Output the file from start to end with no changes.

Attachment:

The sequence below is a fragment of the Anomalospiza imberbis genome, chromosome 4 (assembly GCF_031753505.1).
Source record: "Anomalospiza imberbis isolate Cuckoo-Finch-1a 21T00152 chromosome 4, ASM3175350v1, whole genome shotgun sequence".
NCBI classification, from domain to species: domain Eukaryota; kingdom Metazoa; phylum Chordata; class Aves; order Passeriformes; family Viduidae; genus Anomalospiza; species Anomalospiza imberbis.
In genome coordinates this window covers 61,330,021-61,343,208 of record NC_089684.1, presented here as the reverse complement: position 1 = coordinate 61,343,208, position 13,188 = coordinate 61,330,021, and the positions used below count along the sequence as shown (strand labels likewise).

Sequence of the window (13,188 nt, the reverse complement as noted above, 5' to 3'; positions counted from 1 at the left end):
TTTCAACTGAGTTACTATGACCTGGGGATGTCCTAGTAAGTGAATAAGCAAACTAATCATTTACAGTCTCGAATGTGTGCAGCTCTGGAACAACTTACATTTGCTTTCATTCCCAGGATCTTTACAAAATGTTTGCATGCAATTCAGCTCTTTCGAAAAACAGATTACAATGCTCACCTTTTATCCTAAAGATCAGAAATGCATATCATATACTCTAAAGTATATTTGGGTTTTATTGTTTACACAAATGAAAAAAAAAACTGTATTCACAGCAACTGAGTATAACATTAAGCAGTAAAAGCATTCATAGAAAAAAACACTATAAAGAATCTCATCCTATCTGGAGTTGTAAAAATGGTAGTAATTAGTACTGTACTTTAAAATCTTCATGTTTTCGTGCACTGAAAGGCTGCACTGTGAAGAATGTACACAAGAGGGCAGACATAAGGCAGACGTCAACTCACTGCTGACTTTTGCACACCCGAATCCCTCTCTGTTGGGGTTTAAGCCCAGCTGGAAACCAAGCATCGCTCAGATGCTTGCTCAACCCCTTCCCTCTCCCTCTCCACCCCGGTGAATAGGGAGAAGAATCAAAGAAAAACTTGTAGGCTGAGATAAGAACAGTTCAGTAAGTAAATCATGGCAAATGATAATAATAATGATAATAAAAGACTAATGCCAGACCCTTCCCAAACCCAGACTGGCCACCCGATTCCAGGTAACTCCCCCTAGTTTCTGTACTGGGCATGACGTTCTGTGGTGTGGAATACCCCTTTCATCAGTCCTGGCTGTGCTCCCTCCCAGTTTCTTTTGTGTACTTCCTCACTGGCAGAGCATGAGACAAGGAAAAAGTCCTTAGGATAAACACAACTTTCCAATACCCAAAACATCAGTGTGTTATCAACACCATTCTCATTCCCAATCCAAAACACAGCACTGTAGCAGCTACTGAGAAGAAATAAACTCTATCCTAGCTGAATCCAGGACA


The sequence below is a fragment of the Anomalospiza imberbis genome, chromosome 4 (assembly GCF_031753505.1).
Source record: "Anomalospiza imberbis isolate Cuckoo-Finch-1a 21T00152 chromosome 4, ASM3175350v1, whole genome shotgun sequence".
NCBI classification, from domain to species: domain Eukaryota; kingdom Metazoa; phylum Chordata; class Aves; order Passeriformes; family Viduidae; genus Anomalospiza; species Anomalospiza imberbis.
In genome coordinates this window covers 61,330,021-61,343,208 of record NC_089684.1, presented here as the reverse complement: position 1 = coordinate 61,343,208, position 13,188 = coordinate 61,330,021, and the positions used below count along the sequence as shown (strand labels likewise).

Sequence of the window (13,188 nt, the reverse complement as noted above, 5' to 3'; positions counted from 1 at the left end):
TTTCAACTGAGTTACTATGACCTGGGGATGTCCTAGTAAGTGAATAAGCAAACTAATCATTTACAGTCTCGAATGTGTGCAGCTCTGGAACAACTTACATTTGCTTTCATTCCCAGGATCTTTACAAAATGTTTGCATGCAATTCAGCTCTTTCGAAAAACAGATTACAATGCTCACCTTTTATCCTAAAGATCAGAAATGCATATCATATACTCTAAAGTATATTTGGGTTTTATTGTTTACACAAATGAAAAAAAAAACTGTATTCACAGCAACTGAGTATAACATTAAGCAGTAAAAGCATTCATAGAAAAAAACACTATAAAGAATCTCATCCTATCTGGAGTTGTAAAAATGGTAGTAATTAGTACTGTACTTTAAAATCTTCATGTTTTCGTGCACTGAAAGGCTGCACTGTGAAGAATGTACACAAGAGGGCAGACATAAGGCAGACGTCAACTCACTGCTGACTTTTGCACACCCGAATCCCTCTCTGTTGGGGTTTAAGCCCAGCTGGAAACCAAGCATCGCTCAGATGCTTGCTCAACCCCTTCCCTCTCCCTCTCCACCCCGGTGAATAGGGAGAAGAATCAAAGAAAAACTTGTAGGCTGAGATAAGAACAGTTCAGTAAGTAAATCATGGCAAATGATAATAATAATGATAATAAAAGACTAATGCCAGACCCTTCCCAAACCCAGACTGGCCACCCGATTCCAGGTAACTCCCCCTAGTTTCTGTACTGGGCATGACGTTCTGTGGTGTGGAATACCCCTTTCATCAGTCCTGGCTGTGCTCCCTCCCAGTTTCTTTTGTGTACTTCCTCACTGGCAGAGCATGAGACAAGGAAAAAGTCCTTAGGATAAACACAACTTTCCAATACCCAAAACATCAGTGTGTTATCAACACCATTCTCATTCCCAATCCAAAACACAGCACTGTAGCAGCTACTGAGAAGAAATAAACTCTATCCTAGCTGAATCCAGGACA